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Hastings' Dictionary of the New Testament

Apollos

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In Acts 18:24-25 Apollos is described as ‘a Jew, an Alexandrian by race, a learned man, mighty in the Scriptures, instructed in the way of the Lord, fervent in spirit,’ who came to Ephesus when Aquila and Priscilla had been left there by St. Paul to do pioneering work pending the Apostle’s return. Apollos ‘spake and taught carefully the things concerning Jesus’; but his knowledge of Jesus was limited, for he knew ‘only the baptism of John.’

It is not easy to elucidate the meaning of the rather obscure phrases in Acts 18:25-26. Schmiedel cuts the knot by making Acts 18:25 c, Acts 18:26 bc later accretions. Wendt throws out the whole of Acts 18:25, regarding Apollos as a Jew having no connexion with John or with Jesus, McGiffert is of opinion that the description of Apollos as ‘instructed in the way of the Lord’ and as teaching ‘the things concerning Jesus’ is erroneous; Acts 18:25 a must have been added by St. Luke. ‘We are to think of Apollos as a disciple of John who was carrying on the work of his master and preaching to his countrymen repentance in view of the approaching kingdom of God’ (Apostolic Age, 219f.). Harnack says: ‘Apollos would appear to have been originally a regular missionary of John the Baptist’s movement; but the whole narrative of Acts at this point is singularly coloured and obscure’ (Expansion of Christianity, i. 331 n. [Note: . note.] ).

Without falling back on any of these somewhat contradictory explanations, we gather that Apollos had an imperfect hearsay acquaintance with the story of Jesus, though enough to convince him of His Messiahship. If the twelve men found in Ephesus by St. Paul (Acts 19:1-2) may be treated as disciples of Apollos, he had not heard ‘whether the Holy Ghost was given.’ His bold eloquence in the synagogue attracted Aquila and Priscilla (q.v. [Note: quod vide, which see.] ), who ‘took him unto them and expounded the way of God more carefully.’ This indefinite expression does not carry us very far. It seems unlikely that Apollos was baptized at Ephesus, for the twelve disciples are still ignorant of baptism, nor was there a Christian Church in Ephesus until after St. Paul’s return later. In this connexion, the Western reading is interesting: that ‘the brethren’ who encouraged Apollos to go to Achaia were Corinthian Christians. Perhaps they recognized the need of fuller instruction than could be given in Ephesus for such a promising disciple, who was likely to become a powerful Christian teacher.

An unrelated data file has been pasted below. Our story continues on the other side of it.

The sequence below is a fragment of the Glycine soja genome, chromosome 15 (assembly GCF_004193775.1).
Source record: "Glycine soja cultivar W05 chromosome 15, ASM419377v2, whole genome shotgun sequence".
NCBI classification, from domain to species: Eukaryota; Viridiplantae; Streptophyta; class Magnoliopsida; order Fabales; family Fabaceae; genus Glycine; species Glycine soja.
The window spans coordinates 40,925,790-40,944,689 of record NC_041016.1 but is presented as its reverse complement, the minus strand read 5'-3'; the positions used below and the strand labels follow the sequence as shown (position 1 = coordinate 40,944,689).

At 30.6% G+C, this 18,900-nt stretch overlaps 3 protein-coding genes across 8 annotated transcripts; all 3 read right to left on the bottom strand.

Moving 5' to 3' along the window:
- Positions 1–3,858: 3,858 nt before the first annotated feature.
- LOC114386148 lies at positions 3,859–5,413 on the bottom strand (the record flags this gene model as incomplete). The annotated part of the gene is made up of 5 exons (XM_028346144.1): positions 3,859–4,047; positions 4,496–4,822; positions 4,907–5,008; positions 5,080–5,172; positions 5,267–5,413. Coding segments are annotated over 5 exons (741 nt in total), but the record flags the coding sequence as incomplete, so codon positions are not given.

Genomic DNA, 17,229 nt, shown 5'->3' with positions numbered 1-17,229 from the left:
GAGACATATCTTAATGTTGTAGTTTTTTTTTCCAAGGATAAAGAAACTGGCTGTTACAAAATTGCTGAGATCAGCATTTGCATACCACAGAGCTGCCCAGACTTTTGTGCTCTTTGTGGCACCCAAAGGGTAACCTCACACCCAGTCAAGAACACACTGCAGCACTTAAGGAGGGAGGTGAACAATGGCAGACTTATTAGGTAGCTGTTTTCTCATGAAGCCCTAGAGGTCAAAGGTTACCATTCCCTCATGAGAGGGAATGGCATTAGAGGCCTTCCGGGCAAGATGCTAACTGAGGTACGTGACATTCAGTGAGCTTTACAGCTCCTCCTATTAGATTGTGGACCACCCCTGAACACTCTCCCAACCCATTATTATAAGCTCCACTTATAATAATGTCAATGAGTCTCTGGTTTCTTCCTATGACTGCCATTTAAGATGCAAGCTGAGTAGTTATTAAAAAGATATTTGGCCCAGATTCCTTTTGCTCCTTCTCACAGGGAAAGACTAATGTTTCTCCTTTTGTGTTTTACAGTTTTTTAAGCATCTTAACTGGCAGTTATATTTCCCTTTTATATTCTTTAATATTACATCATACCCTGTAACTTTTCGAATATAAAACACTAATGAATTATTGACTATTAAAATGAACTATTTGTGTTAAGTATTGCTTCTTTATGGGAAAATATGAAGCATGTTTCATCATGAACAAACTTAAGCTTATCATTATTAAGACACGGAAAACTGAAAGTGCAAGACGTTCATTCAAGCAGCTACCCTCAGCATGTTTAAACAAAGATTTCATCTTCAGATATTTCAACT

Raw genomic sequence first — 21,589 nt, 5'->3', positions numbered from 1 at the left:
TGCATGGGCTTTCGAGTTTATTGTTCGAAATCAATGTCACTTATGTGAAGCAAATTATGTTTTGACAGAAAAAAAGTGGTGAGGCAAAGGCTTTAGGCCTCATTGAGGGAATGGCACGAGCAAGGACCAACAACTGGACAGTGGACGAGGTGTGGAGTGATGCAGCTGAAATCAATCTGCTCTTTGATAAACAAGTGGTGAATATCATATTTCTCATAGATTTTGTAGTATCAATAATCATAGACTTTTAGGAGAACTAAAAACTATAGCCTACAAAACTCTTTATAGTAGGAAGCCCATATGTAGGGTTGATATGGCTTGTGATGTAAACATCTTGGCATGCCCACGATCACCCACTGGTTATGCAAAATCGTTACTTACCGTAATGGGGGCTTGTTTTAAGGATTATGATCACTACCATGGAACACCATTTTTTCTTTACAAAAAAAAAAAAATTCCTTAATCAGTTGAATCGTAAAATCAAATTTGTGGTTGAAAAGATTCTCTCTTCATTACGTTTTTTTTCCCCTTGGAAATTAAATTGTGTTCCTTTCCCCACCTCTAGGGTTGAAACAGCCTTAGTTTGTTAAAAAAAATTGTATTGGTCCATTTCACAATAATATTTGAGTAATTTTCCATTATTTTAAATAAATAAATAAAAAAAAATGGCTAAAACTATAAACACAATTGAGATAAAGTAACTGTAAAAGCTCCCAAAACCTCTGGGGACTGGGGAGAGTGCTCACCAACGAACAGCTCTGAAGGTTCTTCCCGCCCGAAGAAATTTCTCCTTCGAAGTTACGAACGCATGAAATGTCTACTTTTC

The work of Apollos in Corinth is described as ‘helping them much which had believed through grace’ (Acts 18:27). St. Paul’s mission must have left a number of uninstructed Christians in Corinth. These converts had been persuaded to ‘believe through grace.’ But the Christian life of some was undeveloped; and the powerful preaching of Apollos did much to help them.

This conception of the work of Apollos in Corinth is in accord with St. Paul’s words in 1 Corinthians 3:6, ‘I planted; Apollos watered.’ It is justifiable also to recognize Apollos in St. Paul’s reference to men who ‘build on the foundation’ he had laid (1 Corinthians 3:11-12), and to ‘tutors in Christ’ (1 Corinthians 4:15) in contrast to himself as their ‘father,’ Evidently Apollos’ work was not so much preaching the gospel to the unconverted as buttressing the faith of Christians, partly by an eloquent exposition of the OT, and partly by a powerful apologetic which silenced opponents and strengthened believers.

But this confirming work done by Apollos in Corinth had other effects which were less useful. It appears to have been influential in determining the subsequent character of the Church. Preaching to recent converts whose intellectual equipment was slender and whose Christian knowledge must have been elementary, Apollos, whose own instruction had been imperfect, would inevitably put the impress of his own mode of thinking upon them. Thus there arose a party in the Corinthian Church with the watch-word ‘I am of Apollos.’ Although some of these had been converted by St. Paul’s preaching, they had been ‘much helped’ by Apollos. Under the influence of their ‘tutor in Christ,’ their interpretation of Christian truth and duty took on the hue of Apollos rather than of St. Paul.